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  • “Gabriel” opens with a shot of a winter landscape just before dawn, its stillness suddenly shattered by the roar of a bus speeding across the screen. A young man in a woolen watch cap and winter coat gazes out the window. He tries harmlessly to engage a little girl who is grinning at him from several rows away. She finally joins him, and they are pretending to be smoking Twizzlers when the girl’s mother rushes up the aisle, snatches her daughter, and drags her back to her seat.

  • Like them or hate them, pop-ups have become commonplace on the South Fork. From Whole Foods to Shuko, from Dash to Joe Fresh, shops, restaurants, and even art galleries have been sprouting up every summer since Nobu opened at the Capri motel in Southampton in 2011.

    “The App Store” in Sag Harbor will close at the end of business on Sunday after a two-month run at GeekHampton on Bay Street, but it can’t be accused of trying to make a quick buck.

  • While Human Rights Watch is one of the best-known and most effective organizations dedicated to investigating and defending human rights around the world, its emergencies team is less familiar to the general public. “E-Team,” a new documentary by Ross Kauffman and Katy Chevigny, sheds light on the work of four members of the division that, in the words of the organization’s website, “deploys as crises and conflicts are underway to impact the situation in real time.” 

  • Landscapes at Ashawagh

    Plein Air Peconic will return to Ashawagh Hall in Springs this weekend with “Land, Sea, Sky,” paintings by 11 East End artists whose work features the natural spaces of the region conserved by the Peconic Land Trust, which will receive a percentage of all sales.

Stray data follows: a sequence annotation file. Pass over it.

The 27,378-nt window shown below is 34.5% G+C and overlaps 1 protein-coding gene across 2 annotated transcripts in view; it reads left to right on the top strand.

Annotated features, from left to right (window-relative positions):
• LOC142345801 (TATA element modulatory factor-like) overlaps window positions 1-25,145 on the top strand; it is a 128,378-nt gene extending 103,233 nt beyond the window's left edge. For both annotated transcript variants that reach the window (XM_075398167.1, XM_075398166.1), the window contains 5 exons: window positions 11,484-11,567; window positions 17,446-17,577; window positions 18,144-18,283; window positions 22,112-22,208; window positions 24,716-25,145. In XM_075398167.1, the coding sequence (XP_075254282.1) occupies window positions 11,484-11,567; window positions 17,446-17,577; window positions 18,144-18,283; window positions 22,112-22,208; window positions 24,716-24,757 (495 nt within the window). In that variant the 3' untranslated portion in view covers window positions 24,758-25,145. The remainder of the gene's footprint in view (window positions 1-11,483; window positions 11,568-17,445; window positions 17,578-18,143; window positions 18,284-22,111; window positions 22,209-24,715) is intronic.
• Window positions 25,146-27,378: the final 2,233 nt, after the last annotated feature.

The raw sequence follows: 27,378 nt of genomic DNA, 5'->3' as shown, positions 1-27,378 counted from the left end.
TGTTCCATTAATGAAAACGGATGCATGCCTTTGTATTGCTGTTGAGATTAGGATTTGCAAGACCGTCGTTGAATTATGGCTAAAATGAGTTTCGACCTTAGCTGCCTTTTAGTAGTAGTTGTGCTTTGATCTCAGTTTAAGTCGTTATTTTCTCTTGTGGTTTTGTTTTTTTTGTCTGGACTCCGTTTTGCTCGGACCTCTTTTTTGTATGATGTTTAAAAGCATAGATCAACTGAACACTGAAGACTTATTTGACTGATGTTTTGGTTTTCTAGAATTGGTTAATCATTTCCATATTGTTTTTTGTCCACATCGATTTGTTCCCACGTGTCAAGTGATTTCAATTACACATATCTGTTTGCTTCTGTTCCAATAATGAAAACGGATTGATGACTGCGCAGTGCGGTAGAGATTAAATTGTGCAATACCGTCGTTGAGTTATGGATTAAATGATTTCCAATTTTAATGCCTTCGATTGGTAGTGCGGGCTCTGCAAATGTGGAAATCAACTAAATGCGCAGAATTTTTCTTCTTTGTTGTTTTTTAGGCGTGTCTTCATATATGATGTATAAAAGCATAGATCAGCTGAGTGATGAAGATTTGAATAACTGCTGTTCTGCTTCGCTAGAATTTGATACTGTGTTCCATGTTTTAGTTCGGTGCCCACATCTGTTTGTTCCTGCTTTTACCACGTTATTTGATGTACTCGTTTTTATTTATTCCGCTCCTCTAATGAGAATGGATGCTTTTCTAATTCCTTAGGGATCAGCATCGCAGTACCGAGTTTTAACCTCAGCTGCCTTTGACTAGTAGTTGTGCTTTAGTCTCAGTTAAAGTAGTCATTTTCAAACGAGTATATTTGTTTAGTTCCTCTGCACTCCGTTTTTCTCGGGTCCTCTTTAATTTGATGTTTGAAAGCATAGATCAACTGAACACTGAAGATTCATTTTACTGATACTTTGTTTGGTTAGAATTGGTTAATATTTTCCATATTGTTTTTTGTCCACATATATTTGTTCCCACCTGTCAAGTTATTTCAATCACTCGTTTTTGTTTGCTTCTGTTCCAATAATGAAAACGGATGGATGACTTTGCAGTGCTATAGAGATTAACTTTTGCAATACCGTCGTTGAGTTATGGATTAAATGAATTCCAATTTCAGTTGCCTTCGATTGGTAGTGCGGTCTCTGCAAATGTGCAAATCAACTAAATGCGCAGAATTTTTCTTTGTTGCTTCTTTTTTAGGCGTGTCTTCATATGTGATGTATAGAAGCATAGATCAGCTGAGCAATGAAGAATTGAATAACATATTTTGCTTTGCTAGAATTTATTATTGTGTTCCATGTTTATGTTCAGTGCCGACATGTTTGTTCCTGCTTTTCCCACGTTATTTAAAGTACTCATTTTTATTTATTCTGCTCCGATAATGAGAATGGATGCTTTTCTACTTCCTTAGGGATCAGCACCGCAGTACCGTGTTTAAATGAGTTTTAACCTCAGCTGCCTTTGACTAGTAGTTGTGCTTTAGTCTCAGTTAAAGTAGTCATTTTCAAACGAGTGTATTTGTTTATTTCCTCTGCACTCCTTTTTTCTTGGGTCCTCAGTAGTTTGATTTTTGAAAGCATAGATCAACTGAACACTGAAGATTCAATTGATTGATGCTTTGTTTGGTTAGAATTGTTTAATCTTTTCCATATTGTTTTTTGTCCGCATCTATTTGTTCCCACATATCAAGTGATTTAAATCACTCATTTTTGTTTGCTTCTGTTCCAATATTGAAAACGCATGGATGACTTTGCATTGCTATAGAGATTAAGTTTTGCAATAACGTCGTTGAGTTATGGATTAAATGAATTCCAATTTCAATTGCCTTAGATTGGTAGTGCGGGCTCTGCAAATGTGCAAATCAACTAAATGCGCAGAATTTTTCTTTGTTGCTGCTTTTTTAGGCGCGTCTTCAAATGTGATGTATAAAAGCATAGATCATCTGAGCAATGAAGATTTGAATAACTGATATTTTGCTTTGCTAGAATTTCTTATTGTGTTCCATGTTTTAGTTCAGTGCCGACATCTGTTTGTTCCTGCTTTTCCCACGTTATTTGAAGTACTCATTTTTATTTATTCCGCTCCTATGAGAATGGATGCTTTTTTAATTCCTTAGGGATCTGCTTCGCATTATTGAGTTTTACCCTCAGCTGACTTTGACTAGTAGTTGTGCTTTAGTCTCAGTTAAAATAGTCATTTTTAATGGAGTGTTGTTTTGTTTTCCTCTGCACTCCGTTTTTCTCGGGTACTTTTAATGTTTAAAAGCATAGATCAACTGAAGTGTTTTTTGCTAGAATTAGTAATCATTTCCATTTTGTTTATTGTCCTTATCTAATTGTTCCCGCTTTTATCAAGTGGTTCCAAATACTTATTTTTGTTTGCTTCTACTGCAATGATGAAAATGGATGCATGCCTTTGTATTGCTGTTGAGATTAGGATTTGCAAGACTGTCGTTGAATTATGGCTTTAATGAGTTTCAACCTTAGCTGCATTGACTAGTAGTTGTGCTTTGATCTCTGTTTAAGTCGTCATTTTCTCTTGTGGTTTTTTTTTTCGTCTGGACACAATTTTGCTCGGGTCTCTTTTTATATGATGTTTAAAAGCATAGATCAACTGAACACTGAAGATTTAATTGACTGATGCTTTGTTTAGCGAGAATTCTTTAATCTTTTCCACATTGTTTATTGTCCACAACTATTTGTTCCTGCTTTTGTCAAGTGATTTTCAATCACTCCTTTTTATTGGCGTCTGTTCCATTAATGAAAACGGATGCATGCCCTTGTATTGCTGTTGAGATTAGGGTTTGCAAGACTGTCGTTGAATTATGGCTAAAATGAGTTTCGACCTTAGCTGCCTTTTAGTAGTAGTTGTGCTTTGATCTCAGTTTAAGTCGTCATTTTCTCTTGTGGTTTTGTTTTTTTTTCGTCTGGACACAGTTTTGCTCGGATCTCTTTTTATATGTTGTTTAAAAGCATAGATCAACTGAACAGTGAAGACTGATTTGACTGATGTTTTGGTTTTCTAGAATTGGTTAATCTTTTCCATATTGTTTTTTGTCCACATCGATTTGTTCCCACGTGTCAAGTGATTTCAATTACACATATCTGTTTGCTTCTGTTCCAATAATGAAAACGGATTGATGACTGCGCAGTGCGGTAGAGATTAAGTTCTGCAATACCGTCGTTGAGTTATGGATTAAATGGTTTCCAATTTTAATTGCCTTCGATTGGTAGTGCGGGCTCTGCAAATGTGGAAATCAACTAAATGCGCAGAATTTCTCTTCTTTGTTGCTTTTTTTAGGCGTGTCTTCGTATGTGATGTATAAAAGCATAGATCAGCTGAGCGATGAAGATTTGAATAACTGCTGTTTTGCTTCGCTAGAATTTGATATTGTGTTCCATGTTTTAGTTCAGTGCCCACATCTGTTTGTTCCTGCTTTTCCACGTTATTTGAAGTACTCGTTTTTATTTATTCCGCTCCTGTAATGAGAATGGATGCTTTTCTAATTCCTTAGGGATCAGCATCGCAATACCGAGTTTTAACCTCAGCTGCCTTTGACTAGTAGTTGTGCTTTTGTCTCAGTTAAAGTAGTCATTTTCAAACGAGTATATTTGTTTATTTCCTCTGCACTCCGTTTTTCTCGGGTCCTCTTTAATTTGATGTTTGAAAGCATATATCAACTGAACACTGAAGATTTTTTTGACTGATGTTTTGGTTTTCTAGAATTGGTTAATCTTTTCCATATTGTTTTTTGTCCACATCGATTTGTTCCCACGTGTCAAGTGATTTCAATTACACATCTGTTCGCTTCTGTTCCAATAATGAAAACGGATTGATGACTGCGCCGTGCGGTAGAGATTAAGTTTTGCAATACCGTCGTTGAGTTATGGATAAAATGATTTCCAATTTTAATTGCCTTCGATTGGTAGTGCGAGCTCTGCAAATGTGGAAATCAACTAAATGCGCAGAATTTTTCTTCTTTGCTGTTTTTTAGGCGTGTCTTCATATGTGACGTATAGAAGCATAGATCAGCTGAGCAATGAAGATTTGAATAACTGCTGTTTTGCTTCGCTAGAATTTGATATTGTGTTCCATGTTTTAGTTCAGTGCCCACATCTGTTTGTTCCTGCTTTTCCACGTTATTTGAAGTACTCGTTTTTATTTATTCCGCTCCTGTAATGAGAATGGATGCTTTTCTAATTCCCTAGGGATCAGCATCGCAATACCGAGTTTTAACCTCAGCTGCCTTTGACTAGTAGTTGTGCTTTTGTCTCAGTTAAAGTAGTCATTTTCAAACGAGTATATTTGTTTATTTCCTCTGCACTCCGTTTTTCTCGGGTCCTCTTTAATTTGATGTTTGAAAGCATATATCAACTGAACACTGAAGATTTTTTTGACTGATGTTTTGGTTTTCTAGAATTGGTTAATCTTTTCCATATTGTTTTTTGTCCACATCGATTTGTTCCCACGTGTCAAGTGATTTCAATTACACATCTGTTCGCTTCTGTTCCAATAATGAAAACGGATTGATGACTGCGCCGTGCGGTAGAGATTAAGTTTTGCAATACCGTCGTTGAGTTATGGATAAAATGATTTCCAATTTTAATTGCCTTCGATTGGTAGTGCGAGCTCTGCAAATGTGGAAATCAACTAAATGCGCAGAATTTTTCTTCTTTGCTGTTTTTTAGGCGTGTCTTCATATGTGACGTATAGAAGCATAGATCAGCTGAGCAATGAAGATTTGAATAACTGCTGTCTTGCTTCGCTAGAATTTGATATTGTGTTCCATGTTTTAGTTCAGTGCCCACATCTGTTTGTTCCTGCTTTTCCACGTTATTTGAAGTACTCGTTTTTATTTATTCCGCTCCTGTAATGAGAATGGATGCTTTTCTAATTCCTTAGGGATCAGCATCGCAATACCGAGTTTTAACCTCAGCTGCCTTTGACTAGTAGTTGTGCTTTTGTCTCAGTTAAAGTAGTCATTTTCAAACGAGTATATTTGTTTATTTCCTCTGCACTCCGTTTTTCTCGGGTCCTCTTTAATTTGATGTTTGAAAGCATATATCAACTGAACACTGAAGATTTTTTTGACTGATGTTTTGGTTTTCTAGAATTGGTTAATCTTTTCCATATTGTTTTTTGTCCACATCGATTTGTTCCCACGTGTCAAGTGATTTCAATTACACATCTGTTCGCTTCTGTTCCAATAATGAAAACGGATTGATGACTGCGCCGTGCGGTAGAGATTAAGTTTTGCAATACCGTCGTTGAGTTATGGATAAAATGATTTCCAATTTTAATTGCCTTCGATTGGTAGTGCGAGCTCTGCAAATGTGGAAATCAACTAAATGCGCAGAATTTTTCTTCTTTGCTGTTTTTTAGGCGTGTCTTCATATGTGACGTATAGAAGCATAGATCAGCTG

The exhibition will be open on Saturday from 10 a.m. to 8 p.m., Sunday from 10 to 5, and Monday from 10 to 4. A reception will take place Saturday from 5 to 8.

    Techspressionism Rising

  • The house at 54 Quimby Lane in Bridgehampton is the oldest on the lane, even though it was developed just after the turn of the  century (the 20th, that is) and 54, which dates to 1750, didn’t arrive until the 1960s.

  • If you spend an hour with Nadia Ernestus, you will learn that sauerkraut is more than the base for choucroute garnie or something you put on a hot dog. Ms. Ernestus is the force behind Hamptons Brine, the producer of three kinds of raw sauerkraut and two versions of kvass, or sauerkraut juice.

  • Crazy Monkey in Transit
        The Crazy Monkey Gallery, located in Amagansett for 14 years, is in the process of relocating to a larger space on Main Street in Bridgehampton.

    New at Halsey Mckay

  • Christian McBride and Friends will headline the fourth annual Sag Harbor American Music Festival with a concert and fund-raiser at the Old Whalers Church Friday at 8 p.m.
  • The Southampton African American Museum will present Raise Your Voice, a four-day festival of films, jazz, and spoken word, beginning next Thursday at 6 p.m. with a screening of “Fruitvale Station” at the Southampton Arts Center.